January 22, 2022

Approval topples the World in Breeders’ Cup Mile

World Approval capped a terrific 5-year-old season with a 1 1/4-length victory in the Breeders' Cup Mile (G1) (c) Cecilia Gustavsson/Horsephotos.com

Eleven years after half-brother Miesque’s Approval upset the Breeders’ Cup Mile (G1) at Churchill Downs, World Approval dispatched an international cast in Saturday’s $1,840,000 renewal of the Breeders’ Cup Mile at Del Mar. Unlike his 24-1 half-sibling, however, World Approval was the deserving 5-2 favorite on a day that was otherwise tough for the market leaders.

The Live Oak Plantation homebred is trained by Mark Casse, who captured the 2015 Mile with star mare Tepin and watched her finish an excellent second last year in her title defense. Formerly a turf router, World Approval reached a new level shortening up to a mile this summer, and his victories in the August 12 Fourstardave (G1) at Saratoga and September 16 Woodbine Mile (G1) made him North America’s leading contender.

As expected, the Breeders’ Cup Mile pace was hot with Midnight Storm blazing a trail from Heart to Heart and Home of the Brave through fractions of :22.30, :45.65, and 1:10.04. World Approval was well placed, nestled a couple of lengths behind them by Hall of Famer John Velazquez, alongside the rail-hugging Lancaster Bomber.

Heart to Heart picked up the baton into the stretch, but by that point, World Approval was in the clear and bearing down. Sweeping past the tiring leader, the gray outkicked Lancaster Bomber and Blackjack Cat among a blanket finish for the minors. Suedois; Ribchester; the troubled Zelzal, who had to steady in midstretch and got room on the rail too late; Karar; Om; Ballagh Rocks; Heart to Heart; Roly Poly; Midnight Storm; Mr. Roary; and Home of the Brave rounded out the order of finish.

World Approval clocked 1:34.55 and presumably wrapped up the Eclipse Award as champion turf horse, with the other principal, Beach Patrol, just denied by France’s Talismanic in the Breeders’ Cup Turf (G1). The five-year-old has now bankrolled 24-11-2-4, $2,937,363, and as a gelding, he’ll be around for some time.

The Florida-bred by Northern Afleet has lifted his dam, the With Approval mare Win Approval, into exalted company. She became the fifth mare to produce multiple Breeders’ Cup winners, following Primal Force, responsible for 1998 Classic (G1) star Awesome Again and 2000 Juvenile (G1) scorer Macho Uno; Hasili, whose daughters Banks Hill (2001) and Intercontinental (2005) each won the Filly & Mare Turf (G1); Sweet Life, who foaled 2004 Juvenile Fillies (G1) queen Sweet Catomine and 2008 Ladies’ Classic (G1) vixen Life Is Sweet; and Leslie’s Lady, the dam of three-time queen Beholder and Friday’s Juvenile Turf (G1) hero, Mendelssohn.


Winning trainer Mark Casse (World Approval)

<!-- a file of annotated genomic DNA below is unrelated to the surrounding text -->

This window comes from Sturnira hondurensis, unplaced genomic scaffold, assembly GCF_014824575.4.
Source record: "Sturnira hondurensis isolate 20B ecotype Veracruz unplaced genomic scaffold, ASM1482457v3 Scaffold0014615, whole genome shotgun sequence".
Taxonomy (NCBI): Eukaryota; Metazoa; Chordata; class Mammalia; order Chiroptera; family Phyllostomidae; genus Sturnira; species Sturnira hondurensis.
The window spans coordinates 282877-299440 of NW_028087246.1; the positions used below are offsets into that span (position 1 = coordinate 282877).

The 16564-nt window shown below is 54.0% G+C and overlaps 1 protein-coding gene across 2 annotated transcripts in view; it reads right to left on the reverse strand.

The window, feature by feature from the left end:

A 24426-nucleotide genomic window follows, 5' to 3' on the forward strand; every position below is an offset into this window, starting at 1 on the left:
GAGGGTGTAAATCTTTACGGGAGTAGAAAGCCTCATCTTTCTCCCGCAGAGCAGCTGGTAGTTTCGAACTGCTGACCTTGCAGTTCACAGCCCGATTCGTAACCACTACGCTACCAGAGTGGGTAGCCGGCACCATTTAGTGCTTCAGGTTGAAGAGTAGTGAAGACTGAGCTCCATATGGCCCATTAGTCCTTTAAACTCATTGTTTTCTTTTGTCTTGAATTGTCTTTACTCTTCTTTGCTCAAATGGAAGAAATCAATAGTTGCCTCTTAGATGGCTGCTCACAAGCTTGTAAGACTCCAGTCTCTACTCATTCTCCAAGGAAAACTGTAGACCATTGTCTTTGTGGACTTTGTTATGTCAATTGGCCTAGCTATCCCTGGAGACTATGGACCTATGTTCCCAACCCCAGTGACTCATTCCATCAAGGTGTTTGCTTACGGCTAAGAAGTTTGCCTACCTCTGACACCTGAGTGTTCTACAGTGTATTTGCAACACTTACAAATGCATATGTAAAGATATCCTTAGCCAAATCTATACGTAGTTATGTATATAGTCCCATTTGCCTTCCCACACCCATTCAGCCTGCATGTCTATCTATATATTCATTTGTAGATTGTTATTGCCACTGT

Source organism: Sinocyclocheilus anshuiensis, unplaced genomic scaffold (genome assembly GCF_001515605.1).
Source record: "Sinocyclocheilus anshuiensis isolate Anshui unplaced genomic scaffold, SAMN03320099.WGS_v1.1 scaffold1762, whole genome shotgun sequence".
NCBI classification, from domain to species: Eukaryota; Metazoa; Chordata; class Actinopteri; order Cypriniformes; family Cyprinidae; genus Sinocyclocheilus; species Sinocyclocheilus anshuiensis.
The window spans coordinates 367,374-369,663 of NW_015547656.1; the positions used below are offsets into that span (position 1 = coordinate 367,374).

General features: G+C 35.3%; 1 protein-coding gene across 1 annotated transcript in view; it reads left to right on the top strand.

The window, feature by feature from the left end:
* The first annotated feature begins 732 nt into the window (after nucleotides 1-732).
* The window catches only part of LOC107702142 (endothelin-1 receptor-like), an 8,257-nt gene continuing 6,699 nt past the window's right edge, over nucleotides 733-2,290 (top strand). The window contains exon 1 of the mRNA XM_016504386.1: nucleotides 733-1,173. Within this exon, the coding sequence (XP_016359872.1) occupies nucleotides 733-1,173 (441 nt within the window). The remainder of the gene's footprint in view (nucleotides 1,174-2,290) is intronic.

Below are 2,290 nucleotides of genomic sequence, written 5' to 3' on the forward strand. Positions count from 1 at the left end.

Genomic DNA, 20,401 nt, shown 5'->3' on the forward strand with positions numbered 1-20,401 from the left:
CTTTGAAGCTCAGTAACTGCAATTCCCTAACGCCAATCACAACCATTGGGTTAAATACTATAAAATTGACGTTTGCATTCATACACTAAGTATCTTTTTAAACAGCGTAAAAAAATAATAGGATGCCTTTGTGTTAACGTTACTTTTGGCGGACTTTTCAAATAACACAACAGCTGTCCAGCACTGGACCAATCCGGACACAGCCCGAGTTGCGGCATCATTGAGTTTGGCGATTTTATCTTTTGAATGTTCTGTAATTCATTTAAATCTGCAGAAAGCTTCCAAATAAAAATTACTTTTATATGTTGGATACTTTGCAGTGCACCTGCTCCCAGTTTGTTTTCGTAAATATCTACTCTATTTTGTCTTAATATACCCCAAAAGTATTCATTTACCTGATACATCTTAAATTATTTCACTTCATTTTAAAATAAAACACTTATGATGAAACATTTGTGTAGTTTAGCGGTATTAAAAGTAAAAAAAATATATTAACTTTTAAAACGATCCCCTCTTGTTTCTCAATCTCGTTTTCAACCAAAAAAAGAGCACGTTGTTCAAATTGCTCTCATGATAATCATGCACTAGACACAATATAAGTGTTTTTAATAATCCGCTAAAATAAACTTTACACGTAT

“I was a little concerned early on because there was so much speed. But, this horse came into this race in just great order and he was ready. Norman (Casse, his son and assistant) and his team deserve so much credit for getting him to this point. This is quite a way to cap our last Breeders’ Cup together (now that Norman is going out on his own). Maybe now we’ll be running in Breeders’ Cups against each other. And, it means so much to win this race for Mrs. (Charlotte) Weber. I am so proud to train horses for her and to win this race for her. This is all really very special.”

Winning jockey John Velazquez (World Approval)

“He was between horses and switched leads coming down the lane. He always had it for me. Horses like him make you look good. He’s been perfect for me.”

Second-place jockey Seamus Heffernan (Lancaster Bomber)

“I had a peach of a position throughout the race and they all knew I was there on the inside. He’s been running well all year. He loves the fast ground.”

Third-place trainer Mark Glatt (Blackjackcat)

“It looked like he had a great shot at the top of the lane. He made that big sweeping move, but was way wide. He had to be because he was wide most of the way coming from the 13 hole. If he’d been able to save some ground that would have helped. But, (jockey) Kent (Desormeaux) did the right thing by swinging him out and going around all of them and then setting him down for the big run.”

Third-place jockey Kent Desormeaux (Blackjackcat)

“What an explosive move he made at the three-eighths pole. He ran his eyeballs out.”

Fourth-place jockey Danny Tudhope (Suedois)

“I was very pleased with his run. We knew it would be a tough assignment and it was. But he gave me everything as usual.”

Fifth-place jockey William Buick (Ribchester)

“I was a little bit disappointed as he came off the bridle a little sooner than I would have expected him to, but he has had a long season.”